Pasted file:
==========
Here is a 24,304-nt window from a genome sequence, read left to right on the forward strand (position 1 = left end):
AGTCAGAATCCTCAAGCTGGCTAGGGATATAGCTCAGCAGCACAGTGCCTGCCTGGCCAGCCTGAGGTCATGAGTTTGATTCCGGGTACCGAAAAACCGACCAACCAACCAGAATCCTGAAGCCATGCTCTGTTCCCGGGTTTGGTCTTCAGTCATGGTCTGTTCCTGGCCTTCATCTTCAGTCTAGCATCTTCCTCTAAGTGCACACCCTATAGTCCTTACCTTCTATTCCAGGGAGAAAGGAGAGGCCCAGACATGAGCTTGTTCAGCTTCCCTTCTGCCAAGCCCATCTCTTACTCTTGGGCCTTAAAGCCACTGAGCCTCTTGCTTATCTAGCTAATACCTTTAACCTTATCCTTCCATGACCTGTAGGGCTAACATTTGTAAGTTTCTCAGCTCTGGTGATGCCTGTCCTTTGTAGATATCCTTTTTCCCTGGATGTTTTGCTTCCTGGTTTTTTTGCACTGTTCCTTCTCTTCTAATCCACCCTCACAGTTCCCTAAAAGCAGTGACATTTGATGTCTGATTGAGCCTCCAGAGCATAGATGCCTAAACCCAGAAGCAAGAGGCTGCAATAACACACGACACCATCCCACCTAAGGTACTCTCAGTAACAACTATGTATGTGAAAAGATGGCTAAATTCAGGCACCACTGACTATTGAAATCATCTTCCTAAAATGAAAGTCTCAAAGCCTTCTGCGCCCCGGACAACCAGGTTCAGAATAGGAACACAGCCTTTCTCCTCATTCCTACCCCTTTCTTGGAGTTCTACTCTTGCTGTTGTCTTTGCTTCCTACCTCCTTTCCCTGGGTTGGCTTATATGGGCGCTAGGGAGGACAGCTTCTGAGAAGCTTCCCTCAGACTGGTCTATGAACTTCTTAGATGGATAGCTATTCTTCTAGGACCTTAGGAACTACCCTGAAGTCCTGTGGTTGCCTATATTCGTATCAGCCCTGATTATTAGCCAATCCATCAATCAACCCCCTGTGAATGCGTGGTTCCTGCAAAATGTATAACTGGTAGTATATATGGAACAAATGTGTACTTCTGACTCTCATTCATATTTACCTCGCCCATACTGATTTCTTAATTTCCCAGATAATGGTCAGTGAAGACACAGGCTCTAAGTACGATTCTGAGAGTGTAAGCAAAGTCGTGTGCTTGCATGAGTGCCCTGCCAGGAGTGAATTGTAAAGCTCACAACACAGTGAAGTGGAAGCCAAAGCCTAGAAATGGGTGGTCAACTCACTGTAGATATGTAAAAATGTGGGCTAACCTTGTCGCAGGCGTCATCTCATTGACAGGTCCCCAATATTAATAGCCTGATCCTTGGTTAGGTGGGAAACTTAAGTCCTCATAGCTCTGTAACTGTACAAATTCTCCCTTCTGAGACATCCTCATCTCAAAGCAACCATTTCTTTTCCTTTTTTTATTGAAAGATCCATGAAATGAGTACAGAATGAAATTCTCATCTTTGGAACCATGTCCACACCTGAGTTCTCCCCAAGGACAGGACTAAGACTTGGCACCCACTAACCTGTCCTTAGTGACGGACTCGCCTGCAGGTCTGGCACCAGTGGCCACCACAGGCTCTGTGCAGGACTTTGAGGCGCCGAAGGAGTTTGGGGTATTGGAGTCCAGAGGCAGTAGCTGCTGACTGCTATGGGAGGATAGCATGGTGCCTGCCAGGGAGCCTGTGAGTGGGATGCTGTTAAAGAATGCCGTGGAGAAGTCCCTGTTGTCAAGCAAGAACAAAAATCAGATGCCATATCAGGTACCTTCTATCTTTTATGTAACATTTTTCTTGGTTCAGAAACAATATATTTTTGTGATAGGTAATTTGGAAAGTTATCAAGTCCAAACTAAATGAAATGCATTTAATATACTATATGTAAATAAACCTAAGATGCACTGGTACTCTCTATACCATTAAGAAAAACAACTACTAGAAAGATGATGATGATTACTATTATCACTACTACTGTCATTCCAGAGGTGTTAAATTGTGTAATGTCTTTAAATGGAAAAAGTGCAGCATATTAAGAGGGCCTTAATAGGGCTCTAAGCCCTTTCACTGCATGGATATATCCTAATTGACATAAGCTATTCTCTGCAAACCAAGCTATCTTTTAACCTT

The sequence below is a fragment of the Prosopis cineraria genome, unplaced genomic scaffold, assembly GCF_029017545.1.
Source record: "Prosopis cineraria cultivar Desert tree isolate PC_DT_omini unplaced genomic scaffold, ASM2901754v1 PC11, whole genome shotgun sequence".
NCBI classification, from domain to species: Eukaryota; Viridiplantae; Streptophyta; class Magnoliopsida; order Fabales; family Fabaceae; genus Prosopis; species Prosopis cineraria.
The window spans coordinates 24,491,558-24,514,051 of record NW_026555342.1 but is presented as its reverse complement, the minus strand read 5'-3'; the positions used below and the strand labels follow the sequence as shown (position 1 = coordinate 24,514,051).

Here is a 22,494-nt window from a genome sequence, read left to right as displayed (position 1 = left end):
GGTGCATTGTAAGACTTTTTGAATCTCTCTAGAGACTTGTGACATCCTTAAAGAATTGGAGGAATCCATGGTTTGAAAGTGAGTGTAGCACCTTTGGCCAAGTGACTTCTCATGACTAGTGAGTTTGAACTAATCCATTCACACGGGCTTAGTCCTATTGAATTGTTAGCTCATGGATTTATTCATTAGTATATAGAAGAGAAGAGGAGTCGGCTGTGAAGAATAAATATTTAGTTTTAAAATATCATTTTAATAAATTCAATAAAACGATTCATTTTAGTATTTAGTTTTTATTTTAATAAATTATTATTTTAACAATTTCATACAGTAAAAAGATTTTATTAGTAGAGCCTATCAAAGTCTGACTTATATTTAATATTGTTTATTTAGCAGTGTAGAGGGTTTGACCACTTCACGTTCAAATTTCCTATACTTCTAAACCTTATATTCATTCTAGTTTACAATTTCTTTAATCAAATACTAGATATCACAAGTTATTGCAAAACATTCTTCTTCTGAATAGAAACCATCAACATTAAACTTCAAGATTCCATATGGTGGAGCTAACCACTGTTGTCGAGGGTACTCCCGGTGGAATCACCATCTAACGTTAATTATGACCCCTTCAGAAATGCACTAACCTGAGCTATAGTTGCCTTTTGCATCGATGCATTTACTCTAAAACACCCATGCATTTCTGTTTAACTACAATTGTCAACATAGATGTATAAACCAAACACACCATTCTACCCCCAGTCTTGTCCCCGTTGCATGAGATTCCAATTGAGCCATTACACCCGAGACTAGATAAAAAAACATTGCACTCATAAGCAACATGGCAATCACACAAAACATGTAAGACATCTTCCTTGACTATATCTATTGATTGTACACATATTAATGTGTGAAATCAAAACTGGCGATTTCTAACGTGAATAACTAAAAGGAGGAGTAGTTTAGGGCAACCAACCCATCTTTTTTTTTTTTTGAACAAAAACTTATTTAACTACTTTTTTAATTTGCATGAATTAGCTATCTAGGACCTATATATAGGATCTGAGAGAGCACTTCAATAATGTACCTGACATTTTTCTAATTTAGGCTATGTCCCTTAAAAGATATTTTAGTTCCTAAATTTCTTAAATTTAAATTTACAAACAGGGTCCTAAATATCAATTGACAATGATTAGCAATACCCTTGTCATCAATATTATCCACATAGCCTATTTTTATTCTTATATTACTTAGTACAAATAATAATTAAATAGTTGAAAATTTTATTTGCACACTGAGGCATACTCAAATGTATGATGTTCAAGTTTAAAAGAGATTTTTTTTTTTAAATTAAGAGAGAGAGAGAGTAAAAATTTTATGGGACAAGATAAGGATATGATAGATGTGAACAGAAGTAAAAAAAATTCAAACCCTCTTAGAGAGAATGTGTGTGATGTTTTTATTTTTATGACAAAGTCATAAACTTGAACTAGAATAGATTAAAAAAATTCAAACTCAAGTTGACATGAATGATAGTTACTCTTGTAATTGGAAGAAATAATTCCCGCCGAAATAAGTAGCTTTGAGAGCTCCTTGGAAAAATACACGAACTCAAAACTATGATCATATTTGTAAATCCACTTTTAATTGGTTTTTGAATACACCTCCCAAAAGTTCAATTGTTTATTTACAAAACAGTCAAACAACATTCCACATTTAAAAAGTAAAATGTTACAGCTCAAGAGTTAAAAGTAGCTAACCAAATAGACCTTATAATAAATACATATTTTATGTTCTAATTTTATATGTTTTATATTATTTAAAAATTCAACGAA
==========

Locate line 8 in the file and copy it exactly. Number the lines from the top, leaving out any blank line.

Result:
GGTGCATTGTAAGACTTTTTGAATCTCTCTAGAGACTTGTGACATCCTTAAAGAATTGGAGGAATCCATGGTTTGAAAGTGAGTGTAGCACCTTTGGCCAAGTGACTTCTCATGACTAGTGAGTTTGAACTAATCCATTCACACGGGCTTAGTCCTATTGAATTGTTAGCTCATGGATTTATTCATTAGTATATAGAAGAGAAGAGGAGTCGGCTGTGAAGAATAAATATTTAGTTTTAAAATATCATTTTAATAAATTCAATAAAACGATTCATTTTAGTATTTAGTTTTTATTTTAATAAATTATTATTTTAACAATTTCATACAGTAAAAAGATTTTATTAGTAGAGCCTATCAAAGTCTGACTTATATTTAATATTGTTTATTTAGCAGTGTAGAGGGTTTGACCACTTCACGTTCAAATTTCCTATACTTCTAAACCTTATATTCATTCTAGTTTACAATTTCTTTAATCAAATACTAGATATCACAAGTTATTGCAAAACATTCTTCTTCTGAATAGAAACCATCAACATTAAACTTCAAGATTCCATATGGTGGAGCTAACCACTGTTGTCGAGGGTACTCCCGGTGGAATCACCATCTAACGTTAATTATGACCCCTTCAGAAATGCACTAACCTGAGCTATAGTTGCCTTTTGCATCGATGCATTTACTCTAAAACACCCATGCATTTCTGTTTAACTACAATTGTCAACATAGATGTATAAACCAAACACACCATTCTACCCCCAGTCTTGTCCCCGTTGCATGAGATTCCAATTGAGCCATTACACCCGAGACTAGATAAAAAAACATTGCACTCATAAGCAACATGGCAATCACACAAAACATGTAAGACATCTTCCTTGACTATATCTATTGATTGTACACATATTAATGTGTGAAATCAAAACTGGCGATTTCTAACGTGAATAACTAAAAGGAGGAGTAGTTTAGGGCAACCAACCCATCTTTTTTTTTTTTTGAACAAAAACTTATTTAACTACTTTTTTAATTTGCATGAATTAGCTATCTAGGACCTATATATAGGATCTGAGAGAGCACTTCAATAATGTACCTGACATTTTTCTAATTTAGGCTATGTCCCTTAAAAGATATTTTAGTTCCTAAATTTCTTAAATTTAAATTTACAAACAGGGTCCTAAATATCAATTGACAATGATTAGCAATACCCTTGTCATCAATATTATCCACATAGCCTATTTTTATTCTTATATTACTTAGTACAAATAATAATTAAATAGTTGAAAATTTTATTTGCACACTGAGGCATACTCAAATGTATGATGTTCAAGTTTAAAAGAGATTTTTTTTTTTAAATTAAGAGAGAGAGAGAGTAAAAATTTTATGGGACAAGATAAGGATATGATAGATGTGAACAGAAGTAAAAAAAATTCAAACCCTCTTAGAGAGAATGTGTGTGATGTTTTTATTTTTATGACAAAGTCATAAACTTGAACTAGAATAGATTAAAAAAATTCAAACTCAAGTTGACATGAATGATAGTTACTCTTGTAATTGGAAGAAATAATTCCCGCCGAAATAAGTAGCTTTGAGAGCTCCTTGGAAAAATACACGAACTCAAAACTATGATCATATTTGTAAATCCACTTTTAATTGGTTTTTGAATACACCTCCCAAAAGTTCAATTGTTTATTTACAAAACAGTCAAACAACATTCCACATTTAAAAAGTAAAATGTTACAGCTCAAGAGTTAAAAGTAGCTAACCAAATAGACCTTATAATAAATACATATTTTATGTTCTAATTTTATATGTTTTATATTATTTAAAAATTCAACGAA